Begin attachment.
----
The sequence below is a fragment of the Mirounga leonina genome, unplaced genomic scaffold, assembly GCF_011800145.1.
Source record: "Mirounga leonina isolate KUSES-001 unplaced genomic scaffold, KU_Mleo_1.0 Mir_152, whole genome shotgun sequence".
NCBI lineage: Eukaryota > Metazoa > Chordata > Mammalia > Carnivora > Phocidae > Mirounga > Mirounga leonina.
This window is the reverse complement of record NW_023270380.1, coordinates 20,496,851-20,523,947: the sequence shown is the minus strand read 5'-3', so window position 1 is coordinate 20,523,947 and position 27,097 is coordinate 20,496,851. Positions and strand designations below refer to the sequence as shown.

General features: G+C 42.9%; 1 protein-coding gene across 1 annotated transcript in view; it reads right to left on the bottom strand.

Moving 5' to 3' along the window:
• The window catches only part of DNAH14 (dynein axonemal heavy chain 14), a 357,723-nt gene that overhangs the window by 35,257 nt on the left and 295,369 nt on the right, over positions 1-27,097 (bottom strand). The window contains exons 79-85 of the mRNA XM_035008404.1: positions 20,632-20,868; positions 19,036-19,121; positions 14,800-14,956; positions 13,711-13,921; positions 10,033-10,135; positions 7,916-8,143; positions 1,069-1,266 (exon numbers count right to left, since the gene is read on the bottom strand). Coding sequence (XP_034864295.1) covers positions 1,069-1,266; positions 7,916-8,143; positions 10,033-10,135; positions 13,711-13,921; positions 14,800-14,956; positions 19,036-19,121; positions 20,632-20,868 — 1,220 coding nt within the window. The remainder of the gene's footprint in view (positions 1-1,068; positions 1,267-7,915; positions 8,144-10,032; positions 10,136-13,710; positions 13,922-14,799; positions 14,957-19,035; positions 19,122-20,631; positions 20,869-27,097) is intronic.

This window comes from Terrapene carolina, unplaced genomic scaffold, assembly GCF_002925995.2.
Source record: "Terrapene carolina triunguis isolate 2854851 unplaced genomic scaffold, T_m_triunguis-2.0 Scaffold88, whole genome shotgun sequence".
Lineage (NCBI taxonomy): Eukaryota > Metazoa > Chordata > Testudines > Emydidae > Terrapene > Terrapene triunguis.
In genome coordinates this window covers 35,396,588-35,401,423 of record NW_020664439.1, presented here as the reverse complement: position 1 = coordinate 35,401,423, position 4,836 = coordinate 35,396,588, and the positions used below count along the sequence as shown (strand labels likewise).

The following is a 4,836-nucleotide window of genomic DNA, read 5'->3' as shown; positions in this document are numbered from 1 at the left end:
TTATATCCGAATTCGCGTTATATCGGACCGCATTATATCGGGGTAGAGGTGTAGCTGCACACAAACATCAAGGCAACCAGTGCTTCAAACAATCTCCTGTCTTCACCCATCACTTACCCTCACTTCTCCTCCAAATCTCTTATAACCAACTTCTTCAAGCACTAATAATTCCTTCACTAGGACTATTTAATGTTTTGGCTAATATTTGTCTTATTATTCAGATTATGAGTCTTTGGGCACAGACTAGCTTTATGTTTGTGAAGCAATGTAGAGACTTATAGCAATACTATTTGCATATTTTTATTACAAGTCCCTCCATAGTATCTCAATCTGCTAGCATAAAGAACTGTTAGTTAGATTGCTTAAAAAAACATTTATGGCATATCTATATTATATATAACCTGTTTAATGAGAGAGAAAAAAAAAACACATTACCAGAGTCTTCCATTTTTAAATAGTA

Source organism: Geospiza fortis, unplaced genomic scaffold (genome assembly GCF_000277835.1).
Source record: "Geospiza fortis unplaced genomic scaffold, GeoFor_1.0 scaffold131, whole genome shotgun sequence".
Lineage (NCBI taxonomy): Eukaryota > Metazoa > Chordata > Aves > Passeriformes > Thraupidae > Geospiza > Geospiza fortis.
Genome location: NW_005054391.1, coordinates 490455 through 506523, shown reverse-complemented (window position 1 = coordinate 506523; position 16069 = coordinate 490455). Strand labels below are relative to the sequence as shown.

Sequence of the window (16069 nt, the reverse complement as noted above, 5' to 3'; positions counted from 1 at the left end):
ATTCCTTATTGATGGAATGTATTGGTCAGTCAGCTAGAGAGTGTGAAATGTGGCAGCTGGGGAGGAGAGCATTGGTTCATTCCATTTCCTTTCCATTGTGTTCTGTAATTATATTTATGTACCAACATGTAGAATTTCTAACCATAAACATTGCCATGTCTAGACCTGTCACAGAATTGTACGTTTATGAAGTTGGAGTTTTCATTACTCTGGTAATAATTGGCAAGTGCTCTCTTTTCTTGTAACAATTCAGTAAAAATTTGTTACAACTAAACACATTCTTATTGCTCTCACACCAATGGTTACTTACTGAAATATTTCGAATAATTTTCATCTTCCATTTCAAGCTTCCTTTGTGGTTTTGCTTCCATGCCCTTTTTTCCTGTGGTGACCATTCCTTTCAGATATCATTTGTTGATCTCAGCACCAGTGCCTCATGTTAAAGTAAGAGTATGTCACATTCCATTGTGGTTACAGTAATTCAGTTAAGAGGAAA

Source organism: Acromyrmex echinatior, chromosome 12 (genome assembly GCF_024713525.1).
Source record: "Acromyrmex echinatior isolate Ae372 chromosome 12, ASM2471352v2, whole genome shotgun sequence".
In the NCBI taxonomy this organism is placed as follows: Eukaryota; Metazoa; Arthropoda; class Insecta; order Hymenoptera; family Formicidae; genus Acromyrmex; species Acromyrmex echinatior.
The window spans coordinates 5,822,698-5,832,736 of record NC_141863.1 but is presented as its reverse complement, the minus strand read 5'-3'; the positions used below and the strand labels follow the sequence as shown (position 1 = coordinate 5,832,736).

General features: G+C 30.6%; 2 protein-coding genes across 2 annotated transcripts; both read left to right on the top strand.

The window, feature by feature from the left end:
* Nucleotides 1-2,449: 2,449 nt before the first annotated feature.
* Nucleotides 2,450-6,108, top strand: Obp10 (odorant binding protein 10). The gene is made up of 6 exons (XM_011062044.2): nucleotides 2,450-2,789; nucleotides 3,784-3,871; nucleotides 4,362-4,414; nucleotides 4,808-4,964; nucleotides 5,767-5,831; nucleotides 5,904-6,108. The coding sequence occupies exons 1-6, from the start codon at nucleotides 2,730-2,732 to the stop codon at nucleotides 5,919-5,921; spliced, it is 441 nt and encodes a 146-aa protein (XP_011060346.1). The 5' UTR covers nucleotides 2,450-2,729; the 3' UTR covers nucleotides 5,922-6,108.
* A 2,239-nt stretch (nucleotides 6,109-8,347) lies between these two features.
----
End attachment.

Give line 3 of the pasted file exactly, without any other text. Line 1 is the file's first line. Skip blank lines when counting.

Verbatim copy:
NCBI lineage: Eukaryota > Metazoa > Chordata > Mammalia > Carnivora > Phocidae > Mirounga > Mirounga leonina.